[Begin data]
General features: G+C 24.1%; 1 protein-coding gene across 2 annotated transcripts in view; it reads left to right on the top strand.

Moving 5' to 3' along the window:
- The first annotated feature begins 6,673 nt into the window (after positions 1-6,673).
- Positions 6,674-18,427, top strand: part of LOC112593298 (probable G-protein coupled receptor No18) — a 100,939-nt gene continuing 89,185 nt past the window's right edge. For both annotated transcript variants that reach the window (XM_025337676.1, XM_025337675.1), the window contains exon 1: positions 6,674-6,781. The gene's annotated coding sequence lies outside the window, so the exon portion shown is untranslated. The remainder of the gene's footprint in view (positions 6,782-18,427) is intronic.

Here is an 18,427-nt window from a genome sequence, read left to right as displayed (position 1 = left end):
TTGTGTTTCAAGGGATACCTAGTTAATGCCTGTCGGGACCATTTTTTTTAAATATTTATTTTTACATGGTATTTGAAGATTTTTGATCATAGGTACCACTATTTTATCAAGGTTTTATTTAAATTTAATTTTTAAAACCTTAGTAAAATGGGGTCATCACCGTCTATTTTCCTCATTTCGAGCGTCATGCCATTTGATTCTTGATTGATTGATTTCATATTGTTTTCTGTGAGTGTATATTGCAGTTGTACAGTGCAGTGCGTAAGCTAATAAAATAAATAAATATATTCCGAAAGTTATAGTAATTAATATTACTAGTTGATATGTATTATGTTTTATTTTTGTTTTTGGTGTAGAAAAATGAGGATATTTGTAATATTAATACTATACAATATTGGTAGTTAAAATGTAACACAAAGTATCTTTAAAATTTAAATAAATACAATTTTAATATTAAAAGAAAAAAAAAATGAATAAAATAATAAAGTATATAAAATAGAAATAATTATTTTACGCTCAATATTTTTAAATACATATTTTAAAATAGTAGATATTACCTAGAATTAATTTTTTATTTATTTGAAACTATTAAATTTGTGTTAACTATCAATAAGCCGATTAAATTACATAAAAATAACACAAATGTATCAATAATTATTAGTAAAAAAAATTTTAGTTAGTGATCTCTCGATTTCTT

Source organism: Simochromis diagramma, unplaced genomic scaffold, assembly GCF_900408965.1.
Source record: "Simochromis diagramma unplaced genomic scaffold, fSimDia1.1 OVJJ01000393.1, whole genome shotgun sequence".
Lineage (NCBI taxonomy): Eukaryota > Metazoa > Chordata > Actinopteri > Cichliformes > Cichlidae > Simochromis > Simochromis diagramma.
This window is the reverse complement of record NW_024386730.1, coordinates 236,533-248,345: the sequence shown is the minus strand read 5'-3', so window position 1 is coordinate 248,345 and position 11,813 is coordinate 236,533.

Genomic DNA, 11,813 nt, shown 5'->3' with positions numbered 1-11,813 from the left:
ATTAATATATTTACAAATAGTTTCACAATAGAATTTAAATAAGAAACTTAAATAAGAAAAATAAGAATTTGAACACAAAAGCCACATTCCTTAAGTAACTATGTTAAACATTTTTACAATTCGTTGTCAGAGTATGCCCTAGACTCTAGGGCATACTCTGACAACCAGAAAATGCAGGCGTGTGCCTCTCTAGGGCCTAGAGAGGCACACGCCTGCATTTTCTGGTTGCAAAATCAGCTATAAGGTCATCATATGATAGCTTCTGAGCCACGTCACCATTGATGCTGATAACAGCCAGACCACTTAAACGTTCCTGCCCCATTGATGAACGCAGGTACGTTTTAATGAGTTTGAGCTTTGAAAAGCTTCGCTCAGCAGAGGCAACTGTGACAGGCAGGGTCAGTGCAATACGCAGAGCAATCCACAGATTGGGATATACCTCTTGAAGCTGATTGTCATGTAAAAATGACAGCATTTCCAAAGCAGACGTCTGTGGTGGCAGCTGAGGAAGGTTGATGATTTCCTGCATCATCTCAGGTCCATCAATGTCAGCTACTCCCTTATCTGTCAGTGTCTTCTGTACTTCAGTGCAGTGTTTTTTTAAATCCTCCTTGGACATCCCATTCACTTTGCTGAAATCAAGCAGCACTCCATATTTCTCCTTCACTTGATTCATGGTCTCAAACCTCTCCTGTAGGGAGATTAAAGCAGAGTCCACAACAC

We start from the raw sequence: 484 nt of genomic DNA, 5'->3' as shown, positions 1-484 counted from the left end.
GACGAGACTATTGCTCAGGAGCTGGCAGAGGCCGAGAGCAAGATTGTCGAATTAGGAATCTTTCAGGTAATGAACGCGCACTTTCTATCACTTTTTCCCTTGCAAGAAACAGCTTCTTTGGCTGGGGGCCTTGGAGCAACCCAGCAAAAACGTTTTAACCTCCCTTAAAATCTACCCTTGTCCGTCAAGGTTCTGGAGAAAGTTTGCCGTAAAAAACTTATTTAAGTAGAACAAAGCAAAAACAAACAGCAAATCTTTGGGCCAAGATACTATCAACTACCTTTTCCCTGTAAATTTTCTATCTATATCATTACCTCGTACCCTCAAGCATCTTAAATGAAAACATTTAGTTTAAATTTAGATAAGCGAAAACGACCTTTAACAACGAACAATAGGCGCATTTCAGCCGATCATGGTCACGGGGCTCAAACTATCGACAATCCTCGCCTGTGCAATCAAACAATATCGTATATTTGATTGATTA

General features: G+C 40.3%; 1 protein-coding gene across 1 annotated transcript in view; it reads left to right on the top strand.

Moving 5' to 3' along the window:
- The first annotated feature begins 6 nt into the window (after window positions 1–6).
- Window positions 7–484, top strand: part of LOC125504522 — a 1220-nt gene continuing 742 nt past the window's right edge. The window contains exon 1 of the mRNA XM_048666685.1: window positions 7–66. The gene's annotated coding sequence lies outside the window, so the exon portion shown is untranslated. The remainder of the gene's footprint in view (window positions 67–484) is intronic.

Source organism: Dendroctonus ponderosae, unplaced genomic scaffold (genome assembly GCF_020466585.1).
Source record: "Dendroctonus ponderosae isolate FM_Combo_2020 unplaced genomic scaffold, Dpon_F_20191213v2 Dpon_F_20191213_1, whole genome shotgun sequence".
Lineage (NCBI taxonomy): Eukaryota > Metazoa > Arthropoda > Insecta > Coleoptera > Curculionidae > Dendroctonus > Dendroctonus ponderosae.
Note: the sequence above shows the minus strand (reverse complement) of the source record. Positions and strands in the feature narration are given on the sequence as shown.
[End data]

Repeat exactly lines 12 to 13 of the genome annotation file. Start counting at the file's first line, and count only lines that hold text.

ATTAATATATTTACAAATAGTTTCACAATAGAATTTAAATAAGAAACTTAAATAAGAAAAATAAGAATTTGAACACAAAAGCCACATTCCTTAAGTAACTATGTTAAACATTTTTACAATTCGTTGTCAGAGTATGCCCTAGACTCTAGGGCATACTCTGACAACCAGAAAATGCAGGCGTGTGCCTCTCTAGGGCCTAGAGAGGCACACGCCTGCATTTTCTGGTTGCAAAATCAGCTATAAGGTCATCATATGATAGCTTCTGAGCCACGTCACCATTGATGCTGATAACAGCCAGACCACTTAAACGTTCCTGCCCCATTGATGAACGCAGGTACGTTTTAATGAGTTTGAGCTTTGAAAAGCTTCGCTCAGCAGAGGCAACTGTGACAGGCAGGGTCAGTGCAATACGCAGAGCAATCCACAGATTGGGATATACCTCTTGAAGCTGATTGTCATGTAAAAATGACAGCATTTCCAAAGCAGACGTCTGTGGTGGCAGCTGAGGAAGGTTGATGATTTCCTGCATCATCTCAGGTCCATCAATGTCAGCTACTCCCTTATCTGTCAGTGTCTTCTGTACTTCAGTGCAGTGTTTTTTTAAATCCTCCTTGGACATCCCATTCACTTTGCTGAAATCAAGCAGCACTCCATATTTCTCCTTCACTTGATTCATGGTCTCAAACCTCTCCTGTAGGGAGATTAAAGCAGAGTCCACAACAC

We start from the raw sequence: 484 nt of genomic DNA, 5'->3' as shown, positions 1-484 counted from the left end.